The reason the number of degrees of freedom associated with the t value in expression (8.2) is n - 1 concerns the use of s as an estimate of the population standard deviation . Practical Advice o If the population follows a normal distribution, the confidence interval provided by expression (8.2) is exact and can be used for any sample size. If the population does not follow a normal distribution, the confidence interval provided by expression (8.2) will be approximate. In this case, the quality of the approximation depends on both the distribution of the population and the sample size. o In most applications, a sample size of n > 30 is adequate when using expression (8.2) to develop an interval estimate of a population mean. However, if the population distribution is highly skewed or contains outliers, most statisticians would recommend increasing the sample size to 50 or more. If the population is not normally distributed but is roughly symmetric, sample sizes as small as 15 can be expected to provide good approximate confidence intervals. With smaller sample sizes, expression (8.2) should only be used if the o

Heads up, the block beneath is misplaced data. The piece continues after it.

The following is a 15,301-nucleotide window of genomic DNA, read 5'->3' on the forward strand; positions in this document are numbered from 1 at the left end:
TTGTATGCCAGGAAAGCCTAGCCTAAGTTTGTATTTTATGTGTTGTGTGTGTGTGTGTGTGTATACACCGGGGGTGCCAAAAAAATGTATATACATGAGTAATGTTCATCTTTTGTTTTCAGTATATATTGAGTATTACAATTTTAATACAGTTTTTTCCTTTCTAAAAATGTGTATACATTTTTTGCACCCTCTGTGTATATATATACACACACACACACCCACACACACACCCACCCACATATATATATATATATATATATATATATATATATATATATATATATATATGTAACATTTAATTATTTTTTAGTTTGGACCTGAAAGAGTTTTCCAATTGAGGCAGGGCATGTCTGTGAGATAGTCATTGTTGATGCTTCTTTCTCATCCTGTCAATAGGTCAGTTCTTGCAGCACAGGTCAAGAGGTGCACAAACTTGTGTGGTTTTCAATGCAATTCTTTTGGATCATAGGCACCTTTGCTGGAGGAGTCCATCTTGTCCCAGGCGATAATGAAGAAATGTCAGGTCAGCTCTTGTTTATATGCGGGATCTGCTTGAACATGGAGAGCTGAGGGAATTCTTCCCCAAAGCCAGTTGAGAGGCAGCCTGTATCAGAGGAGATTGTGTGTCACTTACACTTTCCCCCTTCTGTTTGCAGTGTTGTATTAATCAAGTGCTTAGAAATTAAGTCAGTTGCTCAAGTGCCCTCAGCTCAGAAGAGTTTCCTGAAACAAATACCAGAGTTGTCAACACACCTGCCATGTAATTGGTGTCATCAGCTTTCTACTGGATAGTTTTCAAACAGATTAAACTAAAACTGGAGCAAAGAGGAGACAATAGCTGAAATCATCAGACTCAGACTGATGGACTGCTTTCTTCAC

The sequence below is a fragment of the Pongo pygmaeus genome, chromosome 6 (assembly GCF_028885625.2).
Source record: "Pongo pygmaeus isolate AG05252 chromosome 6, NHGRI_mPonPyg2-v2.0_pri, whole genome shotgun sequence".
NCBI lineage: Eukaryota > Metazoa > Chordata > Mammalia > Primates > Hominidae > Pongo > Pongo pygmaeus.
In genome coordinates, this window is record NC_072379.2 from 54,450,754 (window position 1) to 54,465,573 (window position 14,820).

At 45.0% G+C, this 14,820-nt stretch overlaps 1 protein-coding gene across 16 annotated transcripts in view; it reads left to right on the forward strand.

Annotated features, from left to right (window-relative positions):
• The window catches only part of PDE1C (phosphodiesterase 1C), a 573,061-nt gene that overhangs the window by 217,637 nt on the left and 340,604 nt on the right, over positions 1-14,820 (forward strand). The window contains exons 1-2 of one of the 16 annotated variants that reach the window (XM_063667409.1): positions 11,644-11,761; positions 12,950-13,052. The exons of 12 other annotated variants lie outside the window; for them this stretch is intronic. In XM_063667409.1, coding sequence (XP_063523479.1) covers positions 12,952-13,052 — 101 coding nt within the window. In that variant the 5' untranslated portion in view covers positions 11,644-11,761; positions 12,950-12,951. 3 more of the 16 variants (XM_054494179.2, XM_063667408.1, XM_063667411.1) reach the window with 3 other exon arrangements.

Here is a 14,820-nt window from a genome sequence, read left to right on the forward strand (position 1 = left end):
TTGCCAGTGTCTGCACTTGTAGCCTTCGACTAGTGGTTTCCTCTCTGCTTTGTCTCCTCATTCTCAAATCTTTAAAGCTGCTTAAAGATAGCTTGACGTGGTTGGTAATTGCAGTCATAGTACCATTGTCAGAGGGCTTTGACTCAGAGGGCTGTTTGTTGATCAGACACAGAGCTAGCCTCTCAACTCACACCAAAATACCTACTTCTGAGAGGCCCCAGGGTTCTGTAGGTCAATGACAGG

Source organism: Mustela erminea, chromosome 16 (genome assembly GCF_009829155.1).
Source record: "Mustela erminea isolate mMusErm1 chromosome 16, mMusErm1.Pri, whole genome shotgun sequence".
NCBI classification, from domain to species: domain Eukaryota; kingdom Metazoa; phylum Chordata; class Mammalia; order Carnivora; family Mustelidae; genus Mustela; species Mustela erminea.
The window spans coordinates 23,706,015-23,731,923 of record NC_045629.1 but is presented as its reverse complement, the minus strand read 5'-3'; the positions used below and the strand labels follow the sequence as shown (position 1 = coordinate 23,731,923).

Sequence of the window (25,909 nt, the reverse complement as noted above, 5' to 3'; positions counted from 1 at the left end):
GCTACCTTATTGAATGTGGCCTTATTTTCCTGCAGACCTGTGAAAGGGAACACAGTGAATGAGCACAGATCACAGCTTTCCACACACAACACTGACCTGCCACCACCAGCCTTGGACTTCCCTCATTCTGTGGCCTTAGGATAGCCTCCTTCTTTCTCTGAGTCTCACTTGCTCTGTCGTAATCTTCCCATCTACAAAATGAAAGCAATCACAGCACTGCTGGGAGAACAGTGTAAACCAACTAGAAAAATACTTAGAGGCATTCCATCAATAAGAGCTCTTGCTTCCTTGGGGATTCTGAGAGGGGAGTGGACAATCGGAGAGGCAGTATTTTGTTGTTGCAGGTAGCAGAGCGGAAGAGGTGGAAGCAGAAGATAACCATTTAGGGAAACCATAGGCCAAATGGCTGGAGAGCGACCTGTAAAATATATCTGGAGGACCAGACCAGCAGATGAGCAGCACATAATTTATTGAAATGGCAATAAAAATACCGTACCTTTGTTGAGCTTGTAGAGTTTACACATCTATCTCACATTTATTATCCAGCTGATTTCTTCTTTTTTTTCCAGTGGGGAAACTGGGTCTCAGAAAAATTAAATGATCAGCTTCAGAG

Chapter 8: Interval Estimation


GBS221, Class 25221 April 11, 2011 Notes Compiled by Nicolas C. Rouse, Instructor, Phoenix College

analyst believes, or is willing to assume, that the population distribution is at least approximately normal. 3. Determining Sample Size To provide a desired margin of error, we need to determine an appropriate sample size. To understand how this process is done, we return to the known case presented in Section 8.1. Using expression (8.1), the interval estimate is + z/2(/n). The quantity z/2(/n) is the margin of error. Thus, we see that z/2, the population standard deviation , and the sample size n combine to determine the margin of error. Once we select a confidence coefficient 1 - , z/2 can be determined. Then, if we have a value for , we can determine the sample size n needed to provide any desired margin of error. The sample size calculated below provides the desired margin of error at the chosen confidence level.